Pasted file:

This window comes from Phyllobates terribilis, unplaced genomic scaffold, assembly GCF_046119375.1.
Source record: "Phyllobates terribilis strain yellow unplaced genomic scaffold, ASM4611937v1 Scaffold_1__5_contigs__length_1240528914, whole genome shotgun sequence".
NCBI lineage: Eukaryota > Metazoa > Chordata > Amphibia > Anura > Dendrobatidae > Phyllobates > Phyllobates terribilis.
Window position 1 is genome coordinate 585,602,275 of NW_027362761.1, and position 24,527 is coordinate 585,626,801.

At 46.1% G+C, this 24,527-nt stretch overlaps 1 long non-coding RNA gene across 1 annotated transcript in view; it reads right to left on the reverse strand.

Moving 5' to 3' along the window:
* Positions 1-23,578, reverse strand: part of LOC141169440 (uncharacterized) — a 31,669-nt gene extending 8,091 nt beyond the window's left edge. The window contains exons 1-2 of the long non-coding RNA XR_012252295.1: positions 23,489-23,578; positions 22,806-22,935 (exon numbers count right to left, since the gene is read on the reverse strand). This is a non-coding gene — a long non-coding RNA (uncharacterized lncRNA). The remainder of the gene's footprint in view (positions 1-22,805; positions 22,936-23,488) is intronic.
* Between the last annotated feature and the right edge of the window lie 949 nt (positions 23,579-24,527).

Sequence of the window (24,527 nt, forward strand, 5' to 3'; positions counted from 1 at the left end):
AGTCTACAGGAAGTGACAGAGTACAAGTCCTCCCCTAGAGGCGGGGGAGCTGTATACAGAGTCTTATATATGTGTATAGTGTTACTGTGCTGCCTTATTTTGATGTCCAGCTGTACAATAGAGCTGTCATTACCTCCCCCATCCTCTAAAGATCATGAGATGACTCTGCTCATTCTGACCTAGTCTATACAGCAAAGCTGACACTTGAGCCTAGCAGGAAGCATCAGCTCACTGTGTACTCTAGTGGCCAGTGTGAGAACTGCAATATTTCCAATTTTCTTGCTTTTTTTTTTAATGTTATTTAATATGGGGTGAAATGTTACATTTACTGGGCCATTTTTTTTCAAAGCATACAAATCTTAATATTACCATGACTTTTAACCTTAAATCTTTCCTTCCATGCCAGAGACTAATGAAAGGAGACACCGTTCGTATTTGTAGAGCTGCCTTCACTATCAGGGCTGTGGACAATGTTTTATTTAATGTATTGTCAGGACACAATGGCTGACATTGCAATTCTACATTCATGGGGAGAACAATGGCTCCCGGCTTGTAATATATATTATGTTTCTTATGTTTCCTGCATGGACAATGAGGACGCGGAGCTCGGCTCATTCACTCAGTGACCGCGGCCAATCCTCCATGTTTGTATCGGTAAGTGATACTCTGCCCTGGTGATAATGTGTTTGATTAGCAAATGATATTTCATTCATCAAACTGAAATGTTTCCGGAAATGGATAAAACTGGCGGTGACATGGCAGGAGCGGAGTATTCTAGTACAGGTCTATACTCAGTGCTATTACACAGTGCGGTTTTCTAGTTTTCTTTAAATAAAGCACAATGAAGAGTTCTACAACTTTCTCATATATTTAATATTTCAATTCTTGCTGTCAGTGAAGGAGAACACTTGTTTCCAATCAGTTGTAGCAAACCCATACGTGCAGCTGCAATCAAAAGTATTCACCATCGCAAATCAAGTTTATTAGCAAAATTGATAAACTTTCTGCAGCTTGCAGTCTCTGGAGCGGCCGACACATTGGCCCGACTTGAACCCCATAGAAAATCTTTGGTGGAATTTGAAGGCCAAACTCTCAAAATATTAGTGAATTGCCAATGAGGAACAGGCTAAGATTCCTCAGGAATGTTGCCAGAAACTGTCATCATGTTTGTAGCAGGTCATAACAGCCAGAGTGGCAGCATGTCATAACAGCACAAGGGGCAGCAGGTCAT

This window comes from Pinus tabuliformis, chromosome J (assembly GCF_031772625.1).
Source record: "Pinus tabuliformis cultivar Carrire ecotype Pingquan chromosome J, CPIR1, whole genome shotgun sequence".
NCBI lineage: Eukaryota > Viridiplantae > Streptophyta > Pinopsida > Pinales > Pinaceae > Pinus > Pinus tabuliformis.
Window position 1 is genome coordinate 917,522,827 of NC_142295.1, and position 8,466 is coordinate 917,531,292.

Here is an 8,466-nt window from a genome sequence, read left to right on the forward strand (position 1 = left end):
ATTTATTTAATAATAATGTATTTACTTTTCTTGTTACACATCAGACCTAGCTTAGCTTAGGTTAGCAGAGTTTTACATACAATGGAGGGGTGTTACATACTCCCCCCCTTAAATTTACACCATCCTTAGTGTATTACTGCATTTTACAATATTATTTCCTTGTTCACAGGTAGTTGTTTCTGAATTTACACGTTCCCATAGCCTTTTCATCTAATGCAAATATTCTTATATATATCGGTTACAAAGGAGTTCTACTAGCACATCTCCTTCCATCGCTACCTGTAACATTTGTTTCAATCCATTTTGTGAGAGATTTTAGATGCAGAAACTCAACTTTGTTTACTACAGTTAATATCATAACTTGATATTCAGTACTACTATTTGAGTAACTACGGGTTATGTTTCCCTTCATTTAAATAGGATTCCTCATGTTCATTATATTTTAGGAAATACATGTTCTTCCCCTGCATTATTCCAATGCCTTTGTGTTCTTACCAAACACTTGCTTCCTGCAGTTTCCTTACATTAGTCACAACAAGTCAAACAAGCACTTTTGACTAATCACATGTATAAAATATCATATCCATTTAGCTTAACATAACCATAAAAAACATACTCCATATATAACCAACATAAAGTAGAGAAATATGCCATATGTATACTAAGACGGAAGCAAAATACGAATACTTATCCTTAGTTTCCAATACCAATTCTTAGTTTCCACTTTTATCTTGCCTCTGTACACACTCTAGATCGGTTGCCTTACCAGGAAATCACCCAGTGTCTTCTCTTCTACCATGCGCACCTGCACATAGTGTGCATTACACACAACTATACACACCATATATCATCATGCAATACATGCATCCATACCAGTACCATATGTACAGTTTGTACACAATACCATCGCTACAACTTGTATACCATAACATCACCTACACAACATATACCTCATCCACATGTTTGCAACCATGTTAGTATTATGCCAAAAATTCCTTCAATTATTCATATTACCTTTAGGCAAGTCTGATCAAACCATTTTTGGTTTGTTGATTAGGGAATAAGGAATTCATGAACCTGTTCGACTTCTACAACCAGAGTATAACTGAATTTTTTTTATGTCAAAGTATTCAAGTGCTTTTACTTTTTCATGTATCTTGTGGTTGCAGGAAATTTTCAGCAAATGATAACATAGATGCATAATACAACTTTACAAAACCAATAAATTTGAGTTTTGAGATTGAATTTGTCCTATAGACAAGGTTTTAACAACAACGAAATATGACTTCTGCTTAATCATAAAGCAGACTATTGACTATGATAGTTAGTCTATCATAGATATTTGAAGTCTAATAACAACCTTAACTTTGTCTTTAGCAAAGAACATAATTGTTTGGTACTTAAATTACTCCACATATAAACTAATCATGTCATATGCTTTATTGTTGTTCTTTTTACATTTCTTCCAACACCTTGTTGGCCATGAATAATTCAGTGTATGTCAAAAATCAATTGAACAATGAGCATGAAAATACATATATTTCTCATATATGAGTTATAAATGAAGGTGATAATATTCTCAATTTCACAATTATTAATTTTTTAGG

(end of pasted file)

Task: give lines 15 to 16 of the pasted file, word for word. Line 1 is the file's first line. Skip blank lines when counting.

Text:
Here is an 8,466-nt window from a genome sequence, read left to right on the forward strand (position 1 = left end):
ATTTATTTAATAATAATGTATTTACTTTTCTTGTTACACATCAGACCTAGCTTAGCTTAGGTTAGCAGAGTTTTACATACAATGGAGGGGTGTTACATACTCCCCCCCTTAAATTTACACCATCCTTAGTGTATTACTGCATTTTACAATATTATTTCCTTGTTCACAGGTAGTTGTTTCTGAATTTACACGTTCCCATAGCCTTTTCATCTAATGCAAATATTCTTATATATATCGGTTACAAAGGAGTTCTACTAGCACATCTCCTTCCATCGCTACCTGTAACATTTGTTTCAATCCATTTTGTGAGAGATTTTAGATGCAGAAACTCAACTTTGTTTACTACAGTTAATATCATAACTTGATATTCAGTACTACTATTTGAGTAACTACGGGTTATGTTTCCCTTCATTTAAATAGGATTCCTCATGTTCATTATATTTTAGGAAATACATGTTCTTCCCCTGCATTATTCCAATGCCTTTGTGTTCTTACCAAACACTTGCTTCCTGCAGTTTCCTTACATTAGTCACAACAAGTCAAACAAGCACTTTTGACTAATCACATGTATAAAATATCATATCCATTTAGCTTAACATAACCATAAAAAACATACTCCATATATAACCAACATAAAGTAGAGAAATATGCCATATGTATACTAAGACGGAAGCAAAATACGAATACTTATCCTTAGTTTCCAATACCAATTCTTAGTTTCCACTTTTATCTTGCCTCTGTACACACTCTAGATCGGTTGCCTTACCAGGAAATCACCCAGTGTCTTCTCTTCTACCATGCGCACCTGCACATAGTGTGCATTACACACAACTATACACACCATATATCATCATGCAATACATGCATCCATACCAGTACCATATGTACAGTTTGTACACAATACCATCGCTACAACTTGTATACCATAACATCACCTACACAACATATACCTCATCCACATGTTTGCAACCATGTTAGTATTATGCCAAAAATTCCTTCAATTATTCATATTACCTTTAGGCAAGTCTGATCAAACCATTTTTGGTTTGTTGATTAGGGAATAAGGAATTCATGAACCTGTTCGACTTCTACAACCAGAGTATAACTGAATTTTTTTTATGTCAAAGTATTCAAGTGCTTTTACTTTTTCATGTATCTTGTGGTTGCAGGAAATTTTCAGCAAATGATAACATAGATGCATAATACAACTTTACAAAACCAATAAATTTGAGTTTTGAGATTGAATTTGTCCTATAGACAAGGTTTTAACAACAACGAAATATGACTTCTGCTTAATCATAAAGCAGACTATTGACTATGATAGTTAGTCTATCATAGATATTTGAAGTCTAATAACAACCTTAACTTTGTCTTTAGCAAAGAACATAATTGTTTGGTACTTAAATTACTCCACATATAAACTAATCATGTCATATGCTTTATTGTTGTTCTTTTTACATTTCTTCCAACACCTTGTTGGCCATGAATAATTCAGTGTATGTCAAAAATCAATTGAACAATGAGCATGAAAATACATATATTTCTCATATATGAGTTATAAATGAAGGTGATAATATTCTCAATTTCACAATTATTAATTTTTTAGG